Newsletter August-September 2014


Welcome to the latest newsletter. We hope you enjoy reading this edition. If you decide, once you’re on this page, you’d like to go to the main website instead just click on the logo above.

Here is the 3rd part (of 4) which looks at the general causes behind musculoskeletal pain.

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Kind Regards,
James & Katy.

To recap from the last newsletter, a question that often get asked by clients is ‘how did this (injury/pain) suddenly happen?’. The answer is usually because of one of 4 reasons:

1. Overuse / Overtraining
2. Poor posture
3. Trauma
4. A medical condition

In fact, all 4 can be inter-related as the reason, it may not be just one alone. For example, a medical condition (such as arthritis) could cause pain and swelling in itself, but could also lead to poor posture, which in turn could lead to overuse, or overtraining of structures elsewhere in the body.

Extrapolating this idea, you could easily substitute a medical condition, for a trauma (such as a strain, or sprain). The injury itself can create it’s own pain, swelling etc. but then during the healing process your posture and movement could change (a limp for example) leading to poor posture and so on. In this newsletter we’ll look specifically at No.3 on the list above; trauma.

3. Trauma

Both physical and mental trauma can be one of the most destructive things to happen to the body. The immediacy of physical trauma’s effect depends not only on the nature of the injury, but also any surgery required to repair it. Let’s look at a fairly common sporting injury; a complete tear of either the anterior cruciate (ACL) and / or the posterior cruciate ligament (PCL) in the knee. Firstly, to understand the seriousness of an injury such as this, it’s important to know what role ligaments play.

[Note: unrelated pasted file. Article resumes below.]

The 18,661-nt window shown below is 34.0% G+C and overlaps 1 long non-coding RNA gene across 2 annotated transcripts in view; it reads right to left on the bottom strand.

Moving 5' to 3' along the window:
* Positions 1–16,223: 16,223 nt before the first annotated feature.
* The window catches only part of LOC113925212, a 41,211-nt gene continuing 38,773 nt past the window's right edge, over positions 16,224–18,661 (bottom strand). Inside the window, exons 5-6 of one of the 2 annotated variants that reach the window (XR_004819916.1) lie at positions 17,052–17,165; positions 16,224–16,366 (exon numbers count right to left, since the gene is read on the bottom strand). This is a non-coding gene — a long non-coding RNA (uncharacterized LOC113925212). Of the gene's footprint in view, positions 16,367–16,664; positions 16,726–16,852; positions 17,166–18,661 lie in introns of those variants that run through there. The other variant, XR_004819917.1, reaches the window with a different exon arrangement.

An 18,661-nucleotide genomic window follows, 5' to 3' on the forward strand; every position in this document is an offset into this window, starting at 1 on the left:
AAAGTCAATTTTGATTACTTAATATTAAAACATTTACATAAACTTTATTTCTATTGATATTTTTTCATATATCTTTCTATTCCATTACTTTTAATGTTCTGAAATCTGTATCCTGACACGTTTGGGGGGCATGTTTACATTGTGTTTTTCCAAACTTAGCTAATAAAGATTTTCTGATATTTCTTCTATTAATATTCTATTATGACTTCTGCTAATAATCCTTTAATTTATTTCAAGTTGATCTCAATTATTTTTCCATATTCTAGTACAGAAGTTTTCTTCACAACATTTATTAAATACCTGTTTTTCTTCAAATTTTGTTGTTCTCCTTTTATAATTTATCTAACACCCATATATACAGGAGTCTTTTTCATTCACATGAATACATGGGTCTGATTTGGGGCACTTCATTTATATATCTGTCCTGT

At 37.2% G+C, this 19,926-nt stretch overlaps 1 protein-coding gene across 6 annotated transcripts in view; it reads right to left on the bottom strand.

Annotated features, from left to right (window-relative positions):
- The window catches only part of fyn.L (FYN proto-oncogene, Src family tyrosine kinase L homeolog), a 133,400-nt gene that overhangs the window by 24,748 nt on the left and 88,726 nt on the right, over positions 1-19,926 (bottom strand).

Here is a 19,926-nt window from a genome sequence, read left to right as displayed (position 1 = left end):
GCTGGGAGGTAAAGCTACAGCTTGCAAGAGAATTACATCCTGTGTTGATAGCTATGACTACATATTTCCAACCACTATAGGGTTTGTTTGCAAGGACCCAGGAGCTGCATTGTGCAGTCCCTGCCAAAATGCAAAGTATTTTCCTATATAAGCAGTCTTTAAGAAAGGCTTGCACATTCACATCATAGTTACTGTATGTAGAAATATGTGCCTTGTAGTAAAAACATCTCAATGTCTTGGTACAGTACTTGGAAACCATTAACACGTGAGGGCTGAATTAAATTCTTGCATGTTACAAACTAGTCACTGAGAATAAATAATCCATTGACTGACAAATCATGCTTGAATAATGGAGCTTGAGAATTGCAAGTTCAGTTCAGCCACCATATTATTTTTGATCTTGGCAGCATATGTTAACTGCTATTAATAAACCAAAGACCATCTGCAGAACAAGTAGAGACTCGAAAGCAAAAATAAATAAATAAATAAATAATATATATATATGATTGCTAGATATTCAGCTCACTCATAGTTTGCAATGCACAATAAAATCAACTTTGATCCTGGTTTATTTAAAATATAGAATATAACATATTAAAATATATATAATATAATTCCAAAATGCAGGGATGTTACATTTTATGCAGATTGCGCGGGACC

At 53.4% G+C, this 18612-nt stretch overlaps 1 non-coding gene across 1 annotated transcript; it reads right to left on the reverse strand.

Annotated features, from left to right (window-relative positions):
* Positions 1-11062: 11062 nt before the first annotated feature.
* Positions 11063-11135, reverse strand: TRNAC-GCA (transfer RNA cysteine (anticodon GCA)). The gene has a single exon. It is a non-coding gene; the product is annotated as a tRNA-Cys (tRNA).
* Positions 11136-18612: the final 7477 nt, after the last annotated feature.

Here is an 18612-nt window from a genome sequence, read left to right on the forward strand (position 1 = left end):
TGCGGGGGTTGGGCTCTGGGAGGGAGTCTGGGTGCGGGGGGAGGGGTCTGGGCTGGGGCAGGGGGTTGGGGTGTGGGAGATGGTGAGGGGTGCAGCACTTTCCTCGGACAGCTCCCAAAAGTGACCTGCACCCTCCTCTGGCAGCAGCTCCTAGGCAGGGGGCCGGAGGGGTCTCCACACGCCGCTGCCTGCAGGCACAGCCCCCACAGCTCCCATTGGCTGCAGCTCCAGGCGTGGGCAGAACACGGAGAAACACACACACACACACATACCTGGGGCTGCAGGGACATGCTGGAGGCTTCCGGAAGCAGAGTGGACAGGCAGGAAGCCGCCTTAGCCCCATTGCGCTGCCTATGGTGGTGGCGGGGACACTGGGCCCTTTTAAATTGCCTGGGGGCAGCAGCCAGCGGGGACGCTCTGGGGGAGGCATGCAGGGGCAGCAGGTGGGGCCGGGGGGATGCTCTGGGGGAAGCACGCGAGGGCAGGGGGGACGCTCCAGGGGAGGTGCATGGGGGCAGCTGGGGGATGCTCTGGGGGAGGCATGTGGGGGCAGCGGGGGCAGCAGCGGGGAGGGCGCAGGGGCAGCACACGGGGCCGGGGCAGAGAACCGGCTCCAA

The function of a ligament is to provide stability to the joint and also restrict the range of movement to within safe limits. However, under extreme duress, or repeated lower level strain, it is possible to stretch, partially tear, or completely rupture a ligament.

The knock on effect of a complete tear is that the joint will lose a majority of it’s inherent stability and ‘safe’ range of movement. In terms of the knee the femur will now also shift either forwards, or backwards (depending on whether it was the ACL or the PCL that was ruptured).

The most common thing to do for a complete rupture would be to go for a surgical repair as soon as the swelling from the impact that caused the tear has subsided. However, even after surgery the knee will not be as strong as before, there will be scar tissue around the joint and it will more than likely require a reasonable amount of rehabilitation work. There’s also a fair chance your walking (gait) will have changed due to the pain and inflammation, and with it your posture will have altered as well. As we know from the last newsletter, poor posture is also a cause of muscle and joint pain, but in this instance they are now working in tandem. If these additional postural and mechanical changes are not looked at after the surgery, and you maintain a limp or awkward walking stride, then you can have secondary problems in the future (even though the knee itself has been repaired). These secondary problems could take the form of pain in the ankle, hip, low back, neck, or discomfort in the opposite leg.